Living learning community recognized with two awards
VT Engage: The Community Learning Collaborative announced that the SERVE (Students Engaging and Responding through Volunteer Experiences) living learning community was recently recognized with two awards from higher education institutions for its high quality programming for first-year Virginia Tech students.
The program was recognized with the Best Practices Award from the Dalton Institute, which is given to a program that develops student values, integrity-based learning, and civic education, and the Bronze Certificate under the categories of Careers, Academic Advising and Support, Service-Learning, Community Service given by the National Association of Student Personnel Administrators.
The awards emphasize the innovative curriculum and focus on civic responsibility and personal growth that embody SERVE’s program.
The honors come three years after SERVE’s founding. The living learning community, led by Jake Grohs, associate director for student engagement and SERVE faculty advisor, began as a pilot program in 2009 in collaboration with the Department of Housing and Residence Life. Since it’s inception more Virginia Tech departments have partnered with the community, fostering growth and innovative program development.
Students involved with SERVE say they find a place where they feel welcome, challenged, and valued. SERVE has maintained participation of its alumni by creating leadership opportunities that support continued personal growth.
“We are proud of the accomplishments of the SERVE community,” says Gary Kirk, director of VT Engage. “The level of dedication that I've seen from the student leaders and from the community's faculty advisor, Jake Grohs, is remarkable. This program highlights the benefits of using purposeful pedagogy to create effective community change.”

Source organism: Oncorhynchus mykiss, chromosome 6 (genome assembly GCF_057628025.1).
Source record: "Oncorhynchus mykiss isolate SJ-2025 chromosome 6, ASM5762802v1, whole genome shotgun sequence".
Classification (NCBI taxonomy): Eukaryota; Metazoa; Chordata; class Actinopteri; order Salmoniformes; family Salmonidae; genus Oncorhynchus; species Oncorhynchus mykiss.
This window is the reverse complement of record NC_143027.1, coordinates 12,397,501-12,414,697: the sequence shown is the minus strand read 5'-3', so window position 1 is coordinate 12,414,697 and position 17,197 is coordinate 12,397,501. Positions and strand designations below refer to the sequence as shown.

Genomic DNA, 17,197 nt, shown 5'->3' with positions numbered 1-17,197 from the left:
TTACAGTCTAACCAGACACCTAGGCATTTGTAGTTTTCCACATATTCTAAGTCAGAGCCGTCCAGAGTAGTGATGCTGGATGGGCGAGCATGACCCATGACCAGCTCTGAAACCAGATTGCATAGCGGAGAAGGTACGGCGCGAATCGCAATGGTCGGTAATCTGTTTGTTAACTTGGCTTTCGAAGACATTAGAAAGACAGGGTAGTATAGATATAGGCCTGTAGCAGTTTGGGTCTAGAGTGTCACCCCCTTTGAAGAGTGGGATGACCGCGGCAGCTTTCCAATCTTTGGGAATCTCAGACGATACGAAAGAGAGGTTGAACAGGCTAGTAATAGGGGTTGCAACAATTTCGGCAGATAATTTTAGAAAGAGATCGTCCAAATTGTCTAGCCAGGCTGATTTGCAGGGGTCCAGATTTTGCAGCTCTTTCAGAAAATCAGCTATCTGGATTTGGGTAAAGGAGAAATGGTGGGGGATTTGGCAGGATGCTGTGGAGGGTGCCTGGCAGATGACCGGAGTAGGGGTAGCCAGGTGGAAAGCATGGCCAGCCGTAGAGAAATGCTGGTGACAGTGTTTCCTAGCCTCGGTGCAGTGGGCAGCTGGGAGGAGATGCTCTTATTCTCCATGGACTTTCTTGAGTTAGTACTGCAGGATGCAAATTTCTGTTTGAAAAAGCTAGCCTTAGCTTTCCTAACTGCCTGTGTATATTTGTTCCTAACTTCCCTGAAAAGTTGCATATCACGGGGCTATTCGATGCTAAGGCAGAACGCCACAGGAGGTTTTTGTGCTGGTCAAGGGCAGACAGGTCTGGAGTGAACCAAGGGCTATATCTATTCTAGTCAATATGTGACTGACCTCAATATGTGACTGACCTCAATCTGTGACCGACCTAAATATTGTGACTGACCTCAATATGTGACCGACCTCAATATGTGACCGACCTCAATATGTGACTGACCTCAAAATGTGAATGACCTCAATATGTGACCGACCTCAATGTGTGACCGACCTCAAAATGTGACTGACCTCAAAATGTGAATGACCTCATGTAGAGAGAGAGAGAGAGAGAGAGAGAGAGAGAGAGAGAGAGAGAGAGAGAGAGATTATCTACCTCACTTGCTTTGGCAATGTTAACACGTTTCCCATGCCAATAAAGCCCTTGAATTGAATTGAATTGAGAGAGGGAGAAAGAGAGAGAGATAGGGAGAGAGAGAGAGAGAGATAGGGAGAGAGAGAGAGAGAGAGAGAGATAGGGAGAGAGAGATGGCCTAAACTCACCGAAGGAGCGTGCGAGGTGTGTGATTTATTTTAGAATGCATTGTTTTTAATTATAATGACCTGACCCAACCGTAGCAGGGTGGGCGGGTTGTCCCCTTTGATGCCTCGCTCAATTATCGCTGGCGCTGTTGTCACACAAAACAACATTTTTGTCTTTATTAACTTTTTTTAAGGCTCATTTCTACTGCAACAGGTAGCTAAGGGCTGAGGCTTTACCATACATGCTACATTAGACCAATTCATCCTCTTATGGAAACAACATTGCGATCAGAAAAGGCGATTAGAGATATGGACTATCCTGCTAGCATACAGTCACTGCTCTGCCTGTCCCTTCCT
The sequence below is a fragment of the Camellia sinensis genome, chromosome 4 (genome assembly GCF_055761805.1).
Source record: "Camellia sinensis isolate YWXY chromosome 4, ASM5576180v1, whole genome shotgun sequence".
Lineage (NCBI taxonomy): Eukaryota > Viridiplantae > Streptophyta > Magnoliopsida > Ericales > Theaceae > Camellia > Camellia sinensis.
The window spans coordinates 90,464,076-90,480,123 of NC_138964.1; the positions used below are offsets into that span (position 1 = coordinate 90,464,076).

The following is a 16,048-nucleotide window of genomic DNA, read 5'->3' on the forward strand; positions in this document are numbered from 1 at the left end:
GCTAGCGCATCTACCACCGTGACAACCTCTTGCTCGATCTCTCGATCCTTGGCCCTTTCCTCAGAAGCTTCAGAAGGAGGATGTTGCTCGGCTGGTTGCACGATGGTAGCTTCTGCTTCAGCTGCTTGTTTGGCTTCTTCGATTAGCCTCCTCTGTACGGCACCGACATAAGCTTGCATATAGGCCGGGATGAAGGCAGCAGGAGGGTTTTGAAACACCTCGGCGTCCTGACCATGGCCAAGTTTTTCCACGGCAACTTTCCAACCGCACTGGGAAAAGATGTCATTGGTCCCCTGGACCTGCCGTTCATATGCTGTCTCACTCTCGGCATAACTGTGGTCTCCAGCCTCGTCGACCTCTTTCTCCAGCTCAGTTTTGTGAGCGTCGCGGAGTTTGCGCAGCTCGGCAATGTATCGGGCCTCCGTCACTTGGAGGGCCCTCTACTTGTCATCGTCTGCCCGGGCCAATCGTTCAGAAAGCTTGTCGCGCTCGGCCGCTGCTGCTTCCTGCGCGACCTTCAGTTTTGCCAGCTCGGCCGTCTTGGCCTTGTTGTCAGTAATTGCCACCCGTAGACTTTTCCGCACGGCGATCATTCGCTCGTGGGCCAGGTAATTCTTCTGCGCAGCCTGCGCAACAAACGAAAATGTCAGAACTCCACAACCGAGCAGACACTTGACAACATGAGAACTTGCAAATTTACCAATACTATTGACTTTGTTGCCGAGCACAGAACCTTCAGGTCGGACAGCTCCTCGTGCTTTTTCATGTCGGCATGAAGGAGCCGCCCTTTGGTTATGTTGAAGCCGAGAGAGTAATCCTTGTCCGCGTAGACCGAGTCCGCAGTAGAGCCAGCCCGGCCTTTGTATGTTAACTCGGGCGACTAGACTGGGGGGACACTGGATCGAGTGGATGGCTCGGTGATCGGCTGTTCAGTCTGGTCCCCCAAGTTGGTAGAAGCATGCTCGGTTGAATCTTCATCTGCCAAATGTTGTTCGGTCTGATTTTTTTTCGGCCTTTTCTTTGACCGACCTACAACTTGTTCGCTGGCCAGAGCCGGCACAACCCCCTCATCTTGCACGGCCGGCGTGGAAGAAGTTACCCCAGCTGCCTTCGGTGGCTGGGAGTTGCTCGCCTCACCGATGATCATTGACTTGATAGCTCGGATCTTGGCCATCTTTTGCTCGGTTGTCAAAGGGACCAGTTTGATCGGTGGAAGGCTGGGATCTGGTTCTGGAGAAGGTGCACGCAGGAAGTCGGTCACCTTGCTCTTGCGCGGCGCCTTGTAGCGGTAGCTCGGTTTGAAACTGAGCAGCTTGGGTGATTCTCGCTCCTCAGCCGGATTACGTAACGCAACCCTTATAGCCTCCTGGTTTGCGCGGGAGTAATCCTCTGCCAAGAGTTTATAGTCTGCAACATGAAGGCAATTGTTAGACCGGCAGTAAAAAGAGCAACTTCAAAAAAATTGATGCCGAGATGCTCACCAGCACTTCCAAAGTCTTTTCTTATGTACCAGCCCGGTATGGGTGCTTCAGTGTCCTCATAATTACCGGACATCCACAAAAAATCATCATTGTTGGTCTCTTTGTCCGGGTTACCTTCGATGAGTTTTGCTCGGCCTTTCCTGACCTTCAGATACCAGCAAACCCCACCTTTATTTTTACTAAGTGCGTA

SERVE mentor and intern Analise Adams of Blacksburg, Va., a senior double majoring in human development in the College of Liberal Arts and Human Sciences and psychology in the College of Science, assisted in the application for the Dalton Institute award. Adams described SERVE as an organization that “creates[s] meaningful experiences that encourage reflection and continued action.”
Adams attended the Dalton Institute award ceremony with senior Ryan Brock of Roanoke, Va., a senior in psychology in the College of Science and Jake Grohs,.
“The most exciting part of these awards for the SERVE LLC is that it celebrates the incredible initiative and commitment of so many [Virginia Tech] students as they seek to learn and grow through service,” says Grohs.
Dedicated to its motto, Ut Prosim (That I May Serve), Virginia Tech takes a hands-on, engaging approach to education, preparing scholars to be leaders in their fields and communities. As the commonwealth’s most comprehensive university and its leading research institution, Virginia Tech offers 240 undergraduate and graduate degree programs to more than 31,000 students and manages a research portfolio of $513 million. The university fulfills its land-grant mission of transforming knowledge to practice through technological leadership and by fueling economic growth and job creation locally, regionally, and across Virginia.